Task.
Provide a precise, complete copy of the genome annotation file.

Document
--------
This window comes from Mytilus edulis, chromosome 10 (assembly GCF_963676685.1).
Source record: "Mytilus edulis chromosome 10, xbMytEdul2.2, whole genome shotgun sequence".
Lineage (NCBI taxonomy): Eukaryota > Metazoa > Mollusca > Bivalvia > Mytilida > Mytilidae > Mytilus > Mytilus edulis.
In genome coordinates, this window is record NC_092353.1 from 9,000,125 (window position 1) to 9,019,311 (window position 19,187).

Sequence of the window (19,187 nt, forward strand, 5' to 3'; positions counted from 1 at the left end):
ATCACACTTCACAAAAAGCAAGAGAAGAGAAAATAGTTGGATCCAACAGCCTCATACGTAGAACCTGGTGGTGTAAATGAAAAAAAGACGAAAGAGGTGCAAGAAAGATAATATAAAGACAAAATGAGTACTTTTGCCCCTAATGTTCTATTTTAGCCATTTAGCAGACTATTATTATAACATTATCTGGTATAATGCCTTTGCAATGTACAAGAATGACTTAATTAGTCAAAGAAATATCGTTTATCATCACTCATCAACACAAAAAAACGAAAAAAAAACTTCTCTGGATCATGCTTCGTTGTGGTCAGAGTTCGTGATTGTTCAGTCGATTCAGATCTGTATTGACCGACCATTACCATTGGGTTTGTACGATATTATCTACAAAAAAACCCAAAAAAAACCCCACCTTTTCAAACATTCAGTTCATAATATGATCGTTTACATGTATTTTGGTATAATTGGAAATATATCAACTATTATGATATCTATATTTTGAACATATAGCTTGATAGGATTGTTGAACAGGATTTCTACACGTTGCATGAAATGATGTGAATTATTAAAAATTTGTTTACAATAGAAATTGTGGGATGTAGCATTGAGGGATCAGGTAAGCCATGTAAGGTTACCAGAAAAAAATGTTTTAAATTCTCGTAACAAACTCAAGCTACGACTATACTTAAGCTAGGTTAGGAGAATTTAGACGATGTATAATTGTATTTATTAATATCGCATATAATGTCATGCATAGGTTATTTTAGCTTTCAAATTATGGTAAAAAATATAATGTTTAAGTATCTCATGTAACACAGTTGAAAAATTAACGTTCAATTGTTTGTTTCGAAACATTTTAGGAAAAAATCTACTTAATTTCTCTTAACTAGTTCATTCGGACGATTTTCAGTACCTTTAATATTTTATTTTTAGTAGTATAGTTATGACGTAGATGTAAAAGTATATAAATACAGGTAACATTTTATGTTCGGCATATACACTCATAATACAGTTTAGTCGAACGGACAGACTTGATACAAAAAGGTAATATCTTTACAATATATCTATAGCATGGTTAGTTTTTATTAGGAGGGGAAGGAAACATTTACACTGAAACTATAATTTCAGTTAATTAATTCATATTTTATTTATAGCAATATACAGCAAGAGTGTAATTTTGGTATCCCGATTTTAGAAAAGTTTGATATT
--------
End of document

This window comes from Mytilus edulis, chromosome 10 (assembly GCF_963676685.1).
Source record: "Mytilus edulis chromosome 10, xbMytEdul2.2, whole genome shotgun sequence".
Lineage (NCBI taxonomy): Eukaryota > Metazoa > Mollusca > Bivalvia > Mytilida > Mytilidae > Mytilus > Mytilus edulis.
In genome coordinates, this window is record NC_092353.1 from 9,000,125 (window position 1) to 9,019,311 (window position 19,187).

Sequence of the window (19,187 nt, forward strand, 5' to 3'; positions counted from 1 at the left end):
ATCACACTTCACAAAAAGCAAGAGAAGAGAAAATAGTTGGATCCAACAGCCTCATACGTAGAACCTGGTGGTGTAAATGAAAAAAAGACGAAAGAGGTGCAAGAAAGATAATATAAAGACAAAATGAGTACTTTTGCCCCTAATGTTCTATTTTAGCCATTTAGCAGACTATTATTATAACATTATCTGGTATAATGCCTTTGCAATGTACAAGAATGACTTAATTAGTCAAAGAAATATCGTTTATCATCACTCATCAACACAAAAAAACGAAAAAAAAACTTCTCTGGATCATGCTTCGTTGTGGTCAGAGTTCGTGATTGTTCAGTCGATTCAGATCTGTATTGACCGACCATTACCATTGGGTTTGTACGATATTATCTACAAAAAAACCCAAAAAAAACCCCACCTTTTCAAACATTCAGTTCATAATATGATCGTTTACATGTATTTTGGTATAATTGGAAATATATCAACTATTATGATATCTATATTTTGAACATATAGCTTGATAGGATTGTTGAACAGGATTTCTACACGTTGCATGAAATGATGTGAATTATTAAAAATTTGTTTACAATAGAAATTGTGGGATGTAGCATTGAGGGATCAGGTAAGCCATGTAAGGTTACCAGAAAAAAATGTTTTAAATTCTCGTAACAAACTCAAGCTACGACTATACTTAAGCTAGGTTAGGAGAATTTAGACGATGTATAATTGTATTTATTAATATCGCATATAATGTCATGCATAGGTTATTTTAGCTTTCAAATTATGGTAAAAAATATAATGTTTAAGTATCTCATGTAACACAGTTGAAAAATTAACGTTCAATTGTTTGTTTCGAAACATTTTAGGAAAAAATCTACTTAATTTCTCTTAACTAGTTCATTCGGACGATTTTCAGTACCTTTAATATTTTATTTTTAGTAGTATAGTTATGACGTAGATGTAAAAGTATATAAATACAGGTAACATTTTATGTTCGGCATATACACTCATAATACAGTTTAGTCGAACGGACAGACTTGATACAAAAAGGTAATATCTTTACAATATATCTATAGCATGGTTAGTTTTTATTAGGAGGGGAAGGAAACATTTACACTGAAACTATAATTTCAGTTAATTAATTCATATTTTATTTATAGCAATATACAGCAAGAGTGTAATTTTGGTATCCCGATTTTAGAAAAGTTTGATATT